Frequent exposure of the immature brain to general anesthesia is common. The safety of this practice has recently been challenged in view of the evidence that general anesthetics could be damaging to the developing mammalian neurons. The initial reports were done in immature rats which raised the criticism regarding possibly unique vulnerability of those species, the correlation between the duration of brain development and the duration of anesthesia necessary to activate apoptosis and the importance of maintaining adequate nutritional/cardio-pulmonary homeostasis during anesthesia. Therefore we studied guinea pig whose brain growth is five-times longer than in rats and is completely prenatal phenomenon allowing anesthesia-induced neurotoxicity studies of fetal brain to be performed via anesthetizing pregnant mothers which, due to their size, we made invasive monitoring of maternal (and indirectly fetal) well-being technically feasible. Despite adequate maintenance of maternal homeostasis a single short maternal exposure (4hrs) to general anesthetic isoflurane, alone or with nitrous oxide and/or midazolam at peak of fetal synaptogenesis, induced severe neuroapoptosis in the fetal guinea pig brain which resulted in permanent loss of many neurons in vulnerable brain regions as detected in early post-natal life suggesting that anesthesia-induced neuroapoptosis can cause permanent brain damage. We started to study also piglets whose brain growth is ten-times longer than in rats and is a prenatal and postnatal phenomenon. We anesthetized piglets 5-10 days-old, due to their large size we made invasive monitoring of their nutritional/cardio-pulmonary parameters. Despite adequate maintenance of piglet homeostasis, the preliminary data show that a single short exposure (4 hrs) to general anesthesia at the peak of synaptogenesis induced severe neuroapoptosis in newborn piglet. The anesthesia-induced developmental neuroapoptosis observed in the immature piglet brain mimics anesthesia-induced developmental neuroapoptosis observed in the immature rats and guinea pig brain.

L'anestesia generale causa degenerazione apoptotica nel cervello in via di sviluppo di Guinea pig e piglet / Rizzi, Sabina. - (2008 Jan 31).

L'anestesia generale causa degenerazione apoptotica nel cervello in via di sviluppo di Guinea pig e piglet.

Rizzi, Sabina
2008

Abstract

Frequent exposure of the immature brain to general anesthesia is common. The safety of this practice has recently been challenged in view of the evidence that general anesthetics could be damaging to the developing mammalian neurons. The initial reports were done in immature rats which raised the criticism regarding possibly unique vulnerability of those species, the correlation between the duration of brain development and the duration of anesthesia necessary to activate apoptosis and the importance of maintaining adequate nutritional/cardio-pulmonary homeostasis during anesthesia. Therefore we studied guinea pig whose brain growth is five-times longer than in rats and is completely prenatal phenomenon allowing anesthesia-induced neurotoxicity studies of fetal brain to be performed via anesthetizing pregnant mothers which, due to their size, we made invasive monitoring of maternal (and indirectly fetal) well-being technically feasible. Despite adequate maintenance of maternal homeostasis a single short maternal exposure (4hrs) to general anesthetic isoflurane, alone or with nitrous oxide and/or midazolam at peak of fetal synaptogenesis, induced severe neuroapoptosis in the fetal guinea pig brain which resulted in permanent loss of many neurons in vulnerable brain regions as detected in early post-natal life suggesting that anesthesia-induced neuroapoptosis can cause permanent brain damage. We started to study also piglets whose brain growth is ten-times longer than in rats and is a prenatal and postnatal phenomenon. We anesthetized piglets 5-10 days-old, due to their large size we made invasive monitoring of their nutritional/cardio-pulmonary parameters. Despite adequate maintenance of piglet homeostasis, the preliminary data show that a single short exposure (4 hrs) to general anesthesia at the peak of synaptogenesis induced severe neuroapoptosis in newborn piglet. The anesthesia-induced developmental neuroapoptosis observed in the immature piglet brain mimics anesthesia-induced developmental neuroapoptosis observed in the immature rats and guinea pig brain.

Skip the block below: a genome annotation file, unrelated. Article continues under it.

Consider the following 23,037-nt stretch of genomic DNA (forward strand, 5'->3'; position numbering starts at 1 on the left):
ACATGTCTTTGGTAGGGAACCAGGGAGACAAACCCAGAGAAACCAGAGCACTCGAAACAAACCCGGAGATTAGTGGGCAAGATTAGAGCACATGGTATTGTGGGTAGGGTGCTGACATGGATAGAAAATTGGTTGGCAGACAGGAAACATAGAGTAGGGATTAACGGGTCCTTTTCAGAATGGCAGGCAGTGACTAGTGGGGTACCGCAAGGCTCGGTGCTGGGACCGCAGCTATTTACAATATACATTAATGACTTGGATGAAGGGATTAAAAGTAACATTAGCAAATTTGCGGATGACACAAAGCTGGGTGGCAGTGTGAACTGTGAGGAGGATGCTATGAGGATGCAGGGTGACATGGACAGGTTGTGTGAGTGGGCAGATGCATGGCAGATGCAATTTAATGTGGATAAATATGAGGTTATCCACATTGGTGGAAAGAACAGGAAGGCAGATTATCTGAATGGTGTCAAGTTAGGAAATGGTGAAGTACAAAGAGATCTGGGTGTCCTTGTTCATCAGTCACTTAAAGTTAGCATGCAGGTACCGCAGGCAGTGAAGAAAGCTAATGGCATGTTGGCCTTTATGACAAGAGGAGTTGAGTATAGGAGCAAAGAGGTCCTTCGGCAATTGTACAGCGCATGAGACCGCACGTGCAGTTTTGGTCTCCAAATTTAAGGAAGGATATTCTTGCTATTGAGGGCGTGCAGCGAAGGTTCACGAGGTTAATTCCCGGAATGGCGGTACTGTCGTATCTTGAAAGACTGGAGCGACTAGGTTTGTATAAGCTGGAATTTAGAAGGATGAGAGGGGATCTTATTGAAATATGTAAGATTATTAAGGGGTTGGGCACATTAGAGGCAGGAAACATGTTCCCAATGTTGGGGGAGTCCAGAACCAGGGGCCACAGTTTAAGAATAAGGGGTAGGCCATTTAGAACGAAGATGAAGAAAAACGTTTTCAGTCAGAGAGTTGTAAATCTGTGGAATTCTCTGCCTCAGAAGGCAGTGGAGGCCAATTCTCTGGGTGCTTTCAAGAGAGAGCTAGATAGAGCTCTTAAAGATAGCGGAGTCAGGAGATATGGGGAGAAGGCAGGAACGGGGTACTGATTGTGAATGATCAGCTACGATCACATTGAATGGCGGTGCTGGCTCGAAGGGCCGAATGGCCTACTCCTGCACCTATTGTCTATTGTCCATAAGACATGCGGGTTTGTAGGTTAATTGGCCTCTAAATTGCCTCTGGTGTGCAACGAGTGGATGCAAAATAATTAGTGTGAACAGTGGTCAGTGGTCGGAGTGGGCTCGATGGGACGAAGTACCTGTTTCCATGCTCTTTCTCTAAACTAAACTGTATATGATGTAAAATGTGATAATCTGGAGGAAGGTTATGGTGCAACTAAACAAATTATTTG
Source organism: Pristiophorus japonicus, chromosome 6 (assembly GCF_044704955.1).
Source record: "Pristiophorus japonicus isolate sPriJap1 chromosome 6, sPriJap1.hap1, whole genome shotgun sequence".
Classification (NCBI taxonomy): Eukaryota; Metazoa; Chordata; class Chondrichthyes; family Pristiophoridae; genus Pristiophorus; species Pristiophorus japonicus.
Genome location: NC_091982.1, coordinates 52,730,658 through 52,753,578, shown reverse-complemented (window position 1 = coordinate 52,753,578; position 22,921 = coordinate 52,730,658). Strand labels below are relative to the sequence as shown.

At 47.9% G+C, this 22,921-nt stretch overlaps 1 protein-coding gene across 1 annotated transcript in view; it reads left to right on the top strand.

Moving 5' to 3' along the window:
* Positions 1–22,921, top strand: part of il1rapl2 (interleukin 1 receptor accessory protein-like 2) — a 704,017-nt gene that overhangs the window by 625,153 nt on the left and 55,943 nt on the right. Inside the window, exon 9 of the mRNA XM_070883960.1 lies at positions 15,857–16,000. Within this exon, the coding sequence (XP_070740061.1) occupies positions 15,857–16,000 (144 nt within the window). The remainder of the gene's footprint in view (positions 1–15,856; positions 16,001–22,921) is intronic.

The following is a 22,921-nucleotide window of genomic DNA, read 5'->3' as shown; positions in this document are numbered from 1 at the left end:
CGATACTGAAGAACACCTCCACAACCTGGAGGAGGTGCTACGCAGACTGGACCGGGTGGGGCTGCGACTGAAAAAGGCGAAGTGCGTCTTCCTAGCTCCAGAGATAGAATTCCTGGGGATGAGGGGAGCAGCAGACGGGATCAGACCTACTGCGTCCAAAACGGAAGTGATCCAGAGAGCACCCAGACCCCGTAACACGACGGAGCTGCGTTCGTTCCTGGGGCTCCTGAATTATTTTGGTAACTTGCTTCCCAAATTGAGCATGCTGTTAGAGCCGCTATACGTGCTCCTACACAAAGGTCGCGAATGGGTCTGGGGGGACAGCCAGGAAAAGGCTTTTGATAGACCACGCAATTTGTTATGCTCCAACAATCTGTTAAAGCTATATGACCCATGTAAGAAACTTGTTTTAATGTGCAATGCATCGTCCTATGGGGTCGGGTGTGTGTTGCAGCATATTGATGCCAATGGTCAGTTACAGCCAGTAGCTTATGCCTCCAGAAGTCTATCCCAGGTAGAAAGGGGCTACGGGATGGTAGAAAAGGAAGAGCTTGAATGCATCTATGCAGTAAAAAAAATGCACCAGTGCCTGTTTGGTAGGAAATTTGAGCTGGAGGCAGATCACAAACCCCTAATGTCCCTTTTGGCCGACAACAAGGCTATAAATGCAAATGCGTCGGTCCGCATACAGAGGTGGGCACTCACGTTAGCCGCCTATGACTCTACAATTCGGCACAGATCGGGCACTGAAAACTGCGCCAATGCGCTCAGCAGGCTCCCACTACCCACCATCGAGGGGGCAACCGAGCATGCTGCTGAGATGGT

Neuroapoptosis, general anesthesia, synaptogenesis
L'anestesia generale causa degenerazione apoptotica nel cervello in via di sviluppo di Guinea pig e piglet / Rizzi, Sabina. - (2008 Jan 31).
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